Really? I think her characterizations are sensitive and complex. I'm up to page 30 now. She has devoted all thirty to introducing new characters- different "types" who live in this village. Here are some more samples to discuss:
An abusive father and husband: "Simon took two stamping steps toward his wife. Ruth shrank back against the sink. The pink plastic brush fell out of Paul's hand. "I'm not going to fund the little fucker's filthy habit! Fucking cheek of him, puffing away in my
fucking shed!" Simon hit himself on the chest on the word "my"; the dull thunk made Ruth wince. "I was bringing home a salary when I was that spotty little shit's age. If he wants fags, he can pay for them himself, all right? All right?
My favorite character so far- Shirley, a very English
middle aged woman: "None of the delight frothing and fizzing inside Shirley had been apparent while Howard had been in the room. They had merely exchanged the comments proper to sudden death before he had taken himself off to the shower. Naturally Shirley had known, as they slid stock words and phrases back and forth between them like beads on an abacus, that Howard must have be as brimful of ecstasy as she was; but to express these feelings out loud, when the news of the death was still fresh in the air, would have been tantamount to dancing naked and shrieking obscenities, and Howard and Shirley were clothed, as always, in an invisible layer of decorum that they never laid aside."
The first "sex" scene, involving Gavan, a friend of the dead Barry, and Kay, his middle aged girlfriend: "Too late, he had realized that she was taking this uncharacteristic act of assertion as a tacit confession of those things he was determined to avoid saying. She had kissed him greedily; he had found her wet intrusive kisses erotic when the affair began, now he found them vaguely repellent. He took a long time to climax, his horror at what he had started constantly threatening to deflate his erection. Even this worked against him: she seemed to take his unusual stamina as a display of virtuosity."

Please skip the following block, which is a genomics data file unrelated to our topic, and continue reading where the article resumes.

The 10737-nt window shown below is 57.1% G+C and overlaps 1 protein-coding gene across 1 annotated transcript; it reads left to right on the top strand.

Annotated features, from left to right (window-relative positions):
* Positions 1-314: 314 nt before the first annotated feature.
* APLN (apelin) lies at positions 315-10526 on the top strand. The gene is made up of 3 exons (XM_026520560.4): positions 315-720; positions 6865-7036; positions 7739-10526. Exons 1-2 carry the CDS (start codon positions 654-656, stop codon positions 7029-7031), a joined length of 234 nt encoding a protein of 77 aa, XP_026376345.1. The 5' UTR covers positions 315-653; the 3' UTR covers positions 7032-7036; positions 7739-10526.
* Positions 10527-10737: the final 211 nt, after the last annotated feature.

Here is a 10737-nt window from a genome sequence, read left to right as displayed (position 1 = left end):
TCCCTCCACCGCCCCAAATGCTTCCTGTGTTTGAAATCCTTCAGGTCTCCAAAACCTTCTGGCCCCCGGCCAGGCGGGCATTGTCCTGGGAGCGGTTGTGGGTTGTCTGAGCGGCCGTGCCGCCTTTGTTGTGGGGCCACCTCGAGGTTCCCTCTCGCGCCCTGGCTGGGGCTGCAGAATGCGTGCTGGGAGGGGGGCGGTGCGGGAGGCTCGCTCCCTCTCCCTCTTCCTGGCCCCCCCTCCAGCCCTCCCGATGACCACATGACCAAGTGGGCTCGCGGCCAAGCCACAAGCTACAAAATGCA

As you can tell, this is pretty cynical stuff. Pretty much everybody is either pathetic or objectionable. Very nearly the only character with any admirable or redeeming qualities at all is the elder son of the abusive father, Andrew, who has fallen in love with the new girl at school: "He heard light, rapid footsteps coming closer, and then she was there; she had sat down right next to him. She nudged his chair, her body moving his. His nostrils caught a whisper of perfume. The whole of the left side of his body was burning with awareness of her, and he was grateful that the cheek nearest her was much less acne-ridden than the right. He had never been this close to her and wondered whether he dared look at her, make some sign of recognition; but immediately decided that he had been paralyzed too long, and that it was too late to do so naturally."
The plot so far is very simple- a member of the local governing council has died, and now everyone with an agenda is going to jockey and maneuver to take it over for themselves of one of their friends. That's just a thin excuse to spend pages describing various individuals' character flaws. If you like that sort of thing, it's good, if not, then not.
I will say it strikes me as a very British
approach to writing. If I have one criticism, it's that Rowling is trying too hard to make her public school as unlike Hogwarts as possible. The building is ugly, the adults are ineffectual and disrespected, the children almost entirely lacking in empathy for others. I think some people will consider this just too depressing to read. I predict it will have a relatively happy ending though.
“There’s room for all of us here... But there’s no middle ground between ‘We belong here’ and ‘No you don’t.’